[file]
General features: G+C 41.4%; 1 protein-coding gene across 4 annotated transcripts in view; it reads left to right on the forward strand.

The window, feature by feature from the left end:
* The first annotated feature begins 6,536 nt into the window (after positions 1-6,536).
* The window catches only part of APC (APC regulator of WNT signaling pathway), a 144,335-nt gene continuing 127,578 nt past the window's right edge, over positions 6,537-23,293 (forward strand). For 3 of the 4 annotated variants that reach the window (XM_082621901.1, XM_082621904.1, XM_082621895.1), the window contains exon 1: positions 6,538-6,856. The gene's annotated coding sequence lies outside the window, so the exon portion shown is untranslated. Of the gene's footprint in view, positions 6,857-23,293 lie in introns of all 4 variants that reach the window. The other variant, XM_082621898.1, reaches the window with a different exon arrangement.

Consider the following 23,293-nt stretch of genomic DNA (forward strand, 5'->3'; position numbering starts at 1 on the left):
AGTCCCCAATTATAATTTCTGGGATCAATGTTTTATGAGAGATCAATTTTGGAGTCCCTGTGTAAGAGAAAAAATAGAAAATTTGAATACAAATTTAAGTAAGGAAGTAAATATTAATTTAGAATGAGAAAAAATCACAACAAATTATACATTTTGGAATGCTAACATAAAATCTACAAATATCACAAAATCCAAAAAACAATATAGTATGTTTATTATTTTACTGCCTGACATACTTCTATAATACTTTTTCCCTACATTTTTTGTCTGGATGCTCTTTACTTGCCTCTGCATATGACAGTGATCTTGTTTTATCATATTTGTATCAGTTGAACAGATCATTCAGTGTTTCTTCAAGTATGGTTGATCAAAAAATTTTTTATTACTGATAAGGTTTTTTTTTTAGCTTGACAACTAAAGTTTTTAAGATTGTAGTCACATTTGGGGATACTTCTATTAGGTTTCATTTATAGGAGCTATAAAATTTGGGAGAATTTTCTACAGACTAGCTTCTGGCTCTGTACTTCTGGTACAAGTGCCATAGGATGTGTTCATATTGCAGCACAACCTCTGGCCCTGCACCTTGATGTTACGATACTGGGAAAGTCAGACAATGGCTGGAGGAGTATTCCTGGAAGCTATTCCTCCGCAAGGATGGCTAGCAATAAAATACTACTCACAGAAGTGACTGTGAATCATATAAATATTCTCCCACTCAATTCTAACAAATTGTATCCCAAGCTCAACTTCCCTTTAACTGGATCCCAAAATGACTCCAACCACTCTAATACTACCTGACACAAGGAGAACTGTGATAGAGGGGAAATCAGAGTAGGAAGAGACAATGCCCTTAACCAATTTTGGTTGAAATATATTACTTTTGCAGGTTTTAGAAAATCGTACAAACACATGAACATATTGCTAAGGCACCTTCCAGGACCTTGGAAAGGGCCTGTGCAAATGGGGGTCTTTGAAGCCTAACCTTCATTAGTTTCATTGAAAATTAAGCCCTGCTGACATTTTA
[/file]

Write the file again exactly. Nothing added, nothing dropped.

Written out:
General features: G+C 41.4%; 1 protein-coding gene across 4 annotated transcripts in view; it reads left to right on the forward strand.

The window, feature by feature from the left end:
* The first annotated feature begins 6,536 nt into the window (after positions 1-6,536).
* The window catches only part of APC (APC regulator of WNT signaling pathway), a 144,335-nt gene continuing 127,578 nt past the window's right edge, over positions 6,537-23,293 (forward strand). For 3 of the 4 annotated variants that reach the window (XM_082621901.1, XM_082621904.1, XM_082621895.1), the window contains exon 1: positions 6,538-6,856. The gene's annotated coding sequence lies outside the window, so the exon portion shown is untranslated. Of the gene's footprint in view, positions 6,857-23,293 lie in introns of all 4 variants that reach the window. The other variant, XM_082621898.1, reaches the window with a different exon arrangement.

Consider the following 23,293-nt stretch of genomic DNA (forward strand, 5'->3'; position numbering starts at 1 on the left):
AGTCCCCAATTATAATTTCTGGGATCAATGTTTTATGAGAGATCAATTTTGGAGTCCCTGTGTAAGAGAAAAAATAGAAAATTTGAATACAAATTTAAGTAAGGAAGTAAATATTAATTTAGAATGAGAAAAAATCACAACAAATTATACATTTTGGAATGCTAACATAAAATCTACAAATATCACAAAATCCAAAAAACAATATAGTATGTTTATTATTTTACTGCCTGACATACTTCTATAATACTTTTTCCCTACATTTTTTGTCTGGATGCTCTTTACTTGCCTCTGCATATGACAGTGATCTTGTTTTATCATATTTGTATCAGTTGAACAGATCATTCAGTGTTTCTTCAAGTATGGTTGATCAAAAAATTTTTTATTACTGATAAGGTTTTTTTTTTAGCTTGACAACTAAAGTTTTTAAGATTGTAGTCACATTTGGGGATACTTCTATTAGGTTTCATTTATAGGAGCTATAAAATTTGGGAGAATTTTCTACAGACTAGCTTCTGGCTCTGTACTTCTGGTACAAGTGCCATAGGATGTGTTCATATTGCAGCACAACCTCTGGCCCTGCACCTTGATGTTACGATACTGGGAAAGTCAGACAATGGCTGGAGGAGTATTCCTGGAAGCTATTCCTCCGCAAGGATGGCTAGCAATAAAATACTACTCACAGAAGTGACTGTGAATCATATAAATATTCTCCCACTCAATTCTAACAAATTGTATCCCAAGCTCAACTTCCCTTTAACTGGATCCCAAAATGACTCCAACCACTCTAATACTACCTGACACAAGGAGAACTGTGATAGAGGGGAAATCAGAGTAGGAAGAGACAATGCCCTTAACCAATTTTGGTTGAAATATATTACTTTTGCAGGTTTTAGAAAATCGTACAAACACATGAACATATTGCTAAGGCACCTTCCAGGACCTTGGAAAGGGCCTGTGCAAATGGGGGTCTTTGAAGCCTAACCTTCATTAGTTTCATTGAAAATTAAGCCCTGCTGACATTTTA